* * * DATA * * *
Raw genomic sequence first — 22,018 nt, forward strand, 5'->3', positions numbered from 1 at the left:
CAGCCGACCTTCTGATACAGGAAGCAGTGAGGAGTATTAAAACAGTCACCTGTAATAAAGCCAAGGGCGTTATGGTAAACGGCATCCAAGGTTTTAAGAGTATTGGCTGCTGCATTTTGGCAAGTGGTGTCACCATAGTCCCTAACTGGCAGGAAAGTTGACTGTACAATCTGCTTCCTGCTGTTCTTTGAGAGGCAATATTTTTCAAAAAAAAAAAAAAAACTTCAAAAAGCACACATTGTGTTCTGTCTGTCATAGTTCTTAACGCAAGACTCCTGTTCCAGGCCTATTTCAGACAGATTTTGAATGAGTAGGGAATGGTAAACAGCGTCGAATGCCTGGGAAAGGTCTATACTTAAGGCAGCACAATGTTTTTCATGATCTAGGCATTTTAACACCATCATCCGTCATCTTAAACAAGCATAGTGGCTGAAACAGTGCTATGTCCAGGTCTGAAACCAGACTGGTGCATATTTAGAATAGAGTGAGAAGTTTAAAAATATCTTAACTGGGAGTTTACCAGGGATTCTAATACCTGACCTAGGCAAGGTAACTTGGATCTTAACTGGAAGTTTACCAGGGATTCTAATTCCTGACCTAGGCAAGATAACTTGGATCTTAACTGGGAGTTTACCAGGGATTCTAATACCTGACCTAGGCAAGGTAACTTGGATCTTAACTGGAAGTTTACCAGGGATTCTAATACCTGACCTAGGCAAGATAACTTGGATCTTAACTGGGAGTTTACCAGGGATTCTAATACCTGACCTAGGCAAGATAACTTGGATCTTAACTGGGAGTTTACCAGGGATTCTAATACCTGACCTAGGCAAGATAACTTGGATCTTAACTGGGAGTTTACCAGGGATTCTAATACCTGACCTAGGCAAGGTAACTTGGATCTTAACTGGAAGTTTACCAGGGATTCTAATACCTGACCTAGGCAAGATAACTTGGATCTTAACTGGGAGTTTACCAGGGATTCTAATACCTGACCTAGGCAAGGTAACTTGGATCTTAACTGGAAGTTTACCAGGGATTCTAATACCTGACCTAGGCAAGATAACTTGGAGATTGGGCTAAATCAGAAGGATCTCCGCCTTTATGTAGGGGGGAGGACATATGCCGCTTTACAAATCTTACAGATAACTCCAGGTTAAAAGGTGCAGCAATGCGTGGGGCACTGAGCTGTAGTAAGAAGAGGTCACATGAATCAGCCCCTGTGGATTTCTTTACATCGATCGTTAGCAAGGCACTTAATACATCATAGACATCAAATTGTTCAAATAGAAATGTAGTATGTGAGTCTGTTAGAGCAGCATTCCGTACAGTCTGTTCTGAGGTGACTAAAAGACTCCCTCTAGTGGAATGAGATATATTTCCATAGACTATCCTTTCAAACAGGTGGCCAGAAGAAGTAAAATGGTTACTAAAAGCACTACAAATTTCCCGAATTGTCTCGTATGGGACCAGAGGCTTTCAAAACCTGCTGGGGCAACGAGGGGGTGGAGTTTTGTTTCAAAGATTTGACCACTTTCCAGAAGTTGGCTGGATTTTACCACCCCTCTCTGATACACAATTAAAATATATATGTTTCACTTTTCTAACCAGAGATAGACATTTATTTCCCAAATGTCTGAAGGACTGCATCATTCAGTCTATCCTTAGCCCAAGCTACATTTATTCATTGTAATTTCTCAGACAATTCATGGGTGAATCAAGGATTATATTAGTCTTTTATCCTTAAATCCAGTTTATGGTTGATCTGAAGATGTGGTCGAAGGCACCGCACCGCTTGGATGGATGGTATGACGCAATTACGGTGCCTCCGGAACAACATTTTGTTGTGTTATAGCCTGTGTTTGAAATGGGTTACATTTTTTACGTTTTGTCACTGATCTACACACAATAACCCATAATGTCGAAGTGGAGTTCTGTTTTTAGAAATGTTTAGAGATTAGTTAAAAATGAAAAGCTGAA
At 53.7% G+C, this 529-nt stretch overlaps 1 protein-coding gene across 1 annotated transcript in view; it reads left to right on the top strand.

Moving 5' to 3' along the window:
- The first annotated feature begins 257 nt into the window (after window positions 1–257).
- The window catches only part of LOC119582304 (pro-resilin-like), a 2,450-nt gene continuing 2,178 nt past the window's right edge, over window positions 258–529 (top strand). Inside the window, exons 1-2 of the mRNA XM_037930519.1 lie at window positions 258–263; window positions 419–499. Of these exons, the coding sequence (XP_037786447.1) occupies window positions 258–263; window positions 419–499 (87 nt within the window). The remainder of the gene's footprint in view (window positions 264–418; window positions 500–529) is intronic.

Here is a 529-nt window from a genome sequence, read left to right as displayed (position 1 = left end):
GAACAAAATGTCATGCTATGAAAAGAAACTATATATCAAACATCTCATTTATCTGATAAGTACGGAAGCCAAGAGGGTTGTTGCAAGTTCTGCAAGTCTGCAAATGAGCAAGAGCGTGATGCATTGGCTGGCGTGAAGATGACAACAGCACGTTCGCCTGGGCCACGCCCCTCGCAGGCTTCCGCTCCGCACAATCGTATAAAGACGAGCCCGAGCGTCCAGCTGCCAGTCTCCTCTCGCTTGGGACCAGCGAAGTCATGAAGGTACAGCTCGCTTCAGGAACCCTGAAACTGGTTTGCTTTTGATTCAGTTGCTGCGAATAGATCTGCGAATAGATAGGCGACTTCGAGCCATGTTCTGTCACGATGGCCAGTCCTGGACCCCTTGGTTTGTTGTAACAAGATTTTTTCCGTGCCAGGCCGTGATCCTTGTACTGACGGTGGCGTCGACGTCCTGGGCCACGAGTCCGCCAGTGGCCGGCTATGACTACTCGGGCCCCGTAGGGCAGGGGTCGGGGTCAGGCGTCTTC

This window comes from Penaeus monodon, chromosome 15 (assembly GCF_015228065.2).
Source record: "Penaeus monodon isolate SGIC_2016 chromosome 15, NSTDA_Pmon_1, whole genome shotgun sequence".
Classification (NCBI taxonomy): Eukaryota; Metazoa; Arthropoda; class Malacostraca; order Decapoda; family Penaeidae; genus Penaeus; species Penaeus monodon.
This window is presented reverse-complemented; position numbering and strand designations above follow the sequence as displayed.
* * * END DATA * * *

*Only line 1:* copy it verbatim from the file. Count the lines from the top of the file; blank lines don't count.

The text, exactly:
Raw genomic sequence first — 22,018 nt, forward strand, 5'->3', positions numbered from 1 at the left: